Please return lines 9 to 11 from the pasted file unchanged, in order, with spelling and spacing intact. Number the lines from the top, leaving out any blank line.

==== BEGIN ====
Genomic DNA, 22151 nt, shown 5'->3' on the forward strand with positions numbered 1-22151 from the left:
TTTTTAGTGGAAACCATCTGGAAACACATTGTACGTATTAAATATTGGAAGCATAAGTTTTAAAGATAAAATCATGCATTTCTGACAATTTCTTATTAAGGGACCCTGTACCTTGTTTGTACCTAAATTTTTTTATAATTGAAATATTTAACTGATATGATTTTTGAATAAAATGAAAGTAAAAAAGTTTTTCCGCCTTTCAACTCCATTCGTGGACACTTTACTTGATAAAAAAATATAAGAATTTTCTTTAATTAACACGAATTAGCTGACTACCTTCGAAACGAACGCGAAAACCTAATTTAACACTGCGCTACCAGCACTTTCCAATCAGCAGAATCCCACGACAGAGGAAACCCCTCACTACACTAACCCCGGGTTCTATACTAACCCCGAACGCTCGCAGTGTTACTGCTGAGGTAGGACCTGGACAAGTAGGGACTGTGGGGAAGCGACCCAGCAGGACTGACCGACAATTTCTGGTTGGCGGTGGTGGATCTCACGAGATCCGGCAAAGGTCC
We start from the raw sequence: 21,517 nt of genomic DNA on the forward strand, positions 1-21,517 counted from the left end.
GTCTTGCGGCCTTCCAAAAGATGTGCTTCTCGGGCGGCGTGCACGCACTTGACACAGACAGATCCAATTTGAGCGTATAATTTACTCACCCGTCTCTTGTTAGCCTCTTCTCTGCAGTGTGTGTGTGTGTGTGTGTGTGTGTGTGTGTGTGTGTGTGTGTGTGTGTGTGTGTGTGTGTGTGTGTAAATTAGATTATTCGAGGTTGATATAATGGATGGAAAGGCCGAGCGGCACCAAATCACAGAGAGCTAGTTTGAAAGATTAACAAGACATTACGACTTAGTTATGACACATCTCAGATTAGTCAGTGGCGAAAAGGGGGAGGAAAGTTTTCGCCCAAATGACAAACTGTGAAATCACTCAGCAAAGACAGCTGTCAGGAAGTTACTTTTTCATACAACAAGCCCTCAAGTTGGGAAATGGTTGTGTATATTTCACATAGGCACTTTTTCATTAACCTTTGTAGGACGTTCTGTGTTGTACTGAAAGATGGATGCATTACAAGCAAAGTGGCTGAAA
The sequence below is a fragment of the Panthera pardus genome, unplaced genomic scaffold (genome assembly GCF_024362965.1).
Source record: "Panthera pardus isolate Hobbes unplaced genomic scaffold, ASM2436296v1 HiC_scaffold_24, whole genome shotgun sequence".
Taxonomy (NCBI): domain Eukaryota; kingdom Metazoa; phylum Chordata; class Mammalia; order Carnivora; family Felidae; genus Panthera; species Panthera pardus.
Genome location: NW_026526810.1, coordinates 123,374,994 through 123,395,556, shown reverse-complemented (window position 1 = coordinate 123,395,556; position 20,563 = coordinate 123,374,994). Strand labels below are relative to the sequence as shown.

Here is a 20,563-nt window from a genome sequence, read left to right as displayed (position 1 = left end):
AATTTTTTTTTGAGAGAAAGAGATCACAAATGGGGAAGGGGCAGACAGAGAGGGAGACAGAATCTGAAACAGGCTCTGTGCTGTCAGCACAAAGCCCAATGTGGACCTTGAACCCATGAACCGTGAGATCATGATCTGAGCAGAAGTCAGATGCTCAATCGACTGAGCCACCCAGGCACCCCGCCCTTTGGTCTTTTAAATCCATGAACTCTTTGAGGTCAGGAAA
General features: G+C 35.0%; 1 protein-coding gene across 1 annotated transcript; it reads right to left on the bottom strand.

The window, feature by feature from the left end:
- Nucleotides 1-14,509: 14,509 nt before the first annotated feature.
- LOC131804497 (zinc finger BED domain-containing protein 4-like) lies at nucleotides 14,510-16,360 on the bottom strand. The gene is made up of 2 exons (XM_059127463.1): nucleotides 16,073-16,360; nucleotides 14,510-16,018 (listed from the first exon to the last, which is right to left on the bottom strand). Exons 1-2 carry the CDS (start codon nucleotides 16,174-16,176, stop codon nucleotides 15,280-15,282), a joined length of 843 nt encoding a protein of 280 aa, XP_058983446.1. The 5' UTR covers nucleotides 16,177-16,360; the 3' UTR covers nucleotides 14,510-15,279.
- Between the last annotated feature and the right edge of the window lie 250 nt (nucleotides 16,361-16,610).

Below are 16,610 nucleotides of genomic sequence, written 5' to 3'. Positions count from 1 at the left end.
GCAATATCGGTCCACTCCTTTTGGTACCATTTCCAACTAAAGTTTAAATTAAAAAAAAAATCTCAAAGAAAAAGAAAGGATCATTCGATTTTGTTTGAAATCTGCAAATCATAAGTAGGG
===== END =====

Here is a 20,563-nt window from a genome sequence, read left to right as displayed (position 1 = left end):
AATTTTTTTTTGAGAGAAAGAGATCACAAATGGGGAAGGGGCAGACAGAGAGGGAGACAGAATCTGAAACAGGCTCTGTGCTGTCAGCACAAAGCCCAATGTGGACCTTGAACCCATGAACCGTGAGATCATGATCTGAGCAGAAGTCAGATGCTCAATCGACTGAGCCACCCAGGCACCCCGCCCTTTGGTCTTTTAAATCCATGAACTCTTTGAGGTCAGGAAA
General features: G+C 35.0%; 1 protein-coding gene across 1 annotated transcript; it reads right to left on the bottom strand.